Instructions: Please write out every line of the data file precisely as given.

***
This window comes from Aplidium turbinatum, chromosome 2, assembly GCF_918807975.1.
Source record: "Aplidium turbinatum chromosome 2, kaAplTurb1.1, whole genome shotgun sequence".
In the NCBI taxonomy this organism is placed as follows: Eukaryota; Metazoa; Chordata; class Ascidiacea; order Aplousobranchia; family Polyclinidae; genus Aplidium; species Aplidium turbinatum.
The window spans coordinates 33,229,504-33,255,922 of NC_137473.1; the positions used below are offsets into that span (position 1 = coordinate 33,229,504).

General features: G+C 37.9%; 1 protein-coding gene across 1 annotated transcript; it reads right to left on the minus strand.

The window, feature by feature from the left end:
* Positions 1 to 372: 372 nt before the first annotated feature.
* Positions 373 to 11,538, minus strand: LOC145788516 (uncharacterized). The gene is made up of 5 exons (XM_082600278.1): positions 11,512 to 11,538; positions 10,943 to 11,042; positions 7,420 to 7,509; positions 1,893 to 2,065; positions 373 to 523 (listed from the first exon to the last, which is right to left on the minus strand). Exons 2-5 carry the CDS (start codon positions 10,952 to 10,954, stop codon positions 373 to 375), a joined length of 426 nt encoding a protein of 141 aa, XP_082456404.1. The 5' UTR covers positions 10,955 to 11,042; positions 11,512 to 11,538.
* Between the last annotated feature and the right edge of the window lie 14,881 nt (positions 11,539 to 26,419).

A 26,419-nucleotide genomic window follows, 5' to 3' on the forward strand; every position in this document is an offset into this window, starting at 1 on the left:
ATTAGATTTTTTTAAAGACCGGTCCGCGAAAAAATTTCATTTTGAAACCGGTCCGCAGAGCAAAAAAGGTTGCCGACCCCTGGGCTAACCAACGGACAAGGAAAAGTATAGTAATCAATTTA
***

This window comes from Aplidium turbinatum, chromosome 2, assembly GCF_918807975.1.
Source record: "Aplidium turbinatum chromosome 2, kaAplTurb1.1, whole genome shotgun sequence".
In the NCBI taxonomy this organism is placed as follows: Eukaryota; Metazoa; Chordata; class Ascidiacea; order Aplousobranchia; family Polyclinidae; genus Aplidium; species Aplidium turbinatum.
The window spans coordinates 33,229,504-33,255,922 of NC_137473.1; the positions used below are offsets into that span (position 1 = coordinate 33,229,504).

General features: G+C 37.9%; 1 protein-coding gene across 1 annotated transcript; it reads right to left on the minus strand.

The window, feature by feature from the left end:
* Positions 1 to 372: 372 nt before the first annotated feature.
* Positions 373 to 11,538, minus strand: LOC145788516 (uncharacterized). The gene is made up of 5 exons (XM_082600278.1): positions 11,512 to 11,538; positions 10,943 to 11,042; positions 7,420 to 7,509; positions 1,893 to 2,065; positions 373 to 523 (listed from the first exon to the last, which is right to left on the minus strand). Exons 2-5 carry the CDS (start codon positions 10,952 to 10,954, stop codon positions 373 to 375), a joined length of 426 nt encoding a protein of 141 aa, XP_082456404.1. The 5' UTR covers positions 10,955 to 11,042; positions 11,512 to 11,538.
* Between the last annotated feature and the right edge of the window lie 14,881 nt (positions 11,539 to 26,419).

A 26,419-nucleotide genomic window follows, 5' to 3' on the forward strand; every position in this document is an offset into this window, starting at 1 on the left:
ATTAGATTTTTTTAAAGACCGGTCCGCGAAAAAATTTCATTTTGAAACCGGTCCGCAGAGCAAAAAAGGTTGCCGACCCCTGGGCTAACCAACGGACAAGGAAAAGTATAGTAATCAATTTA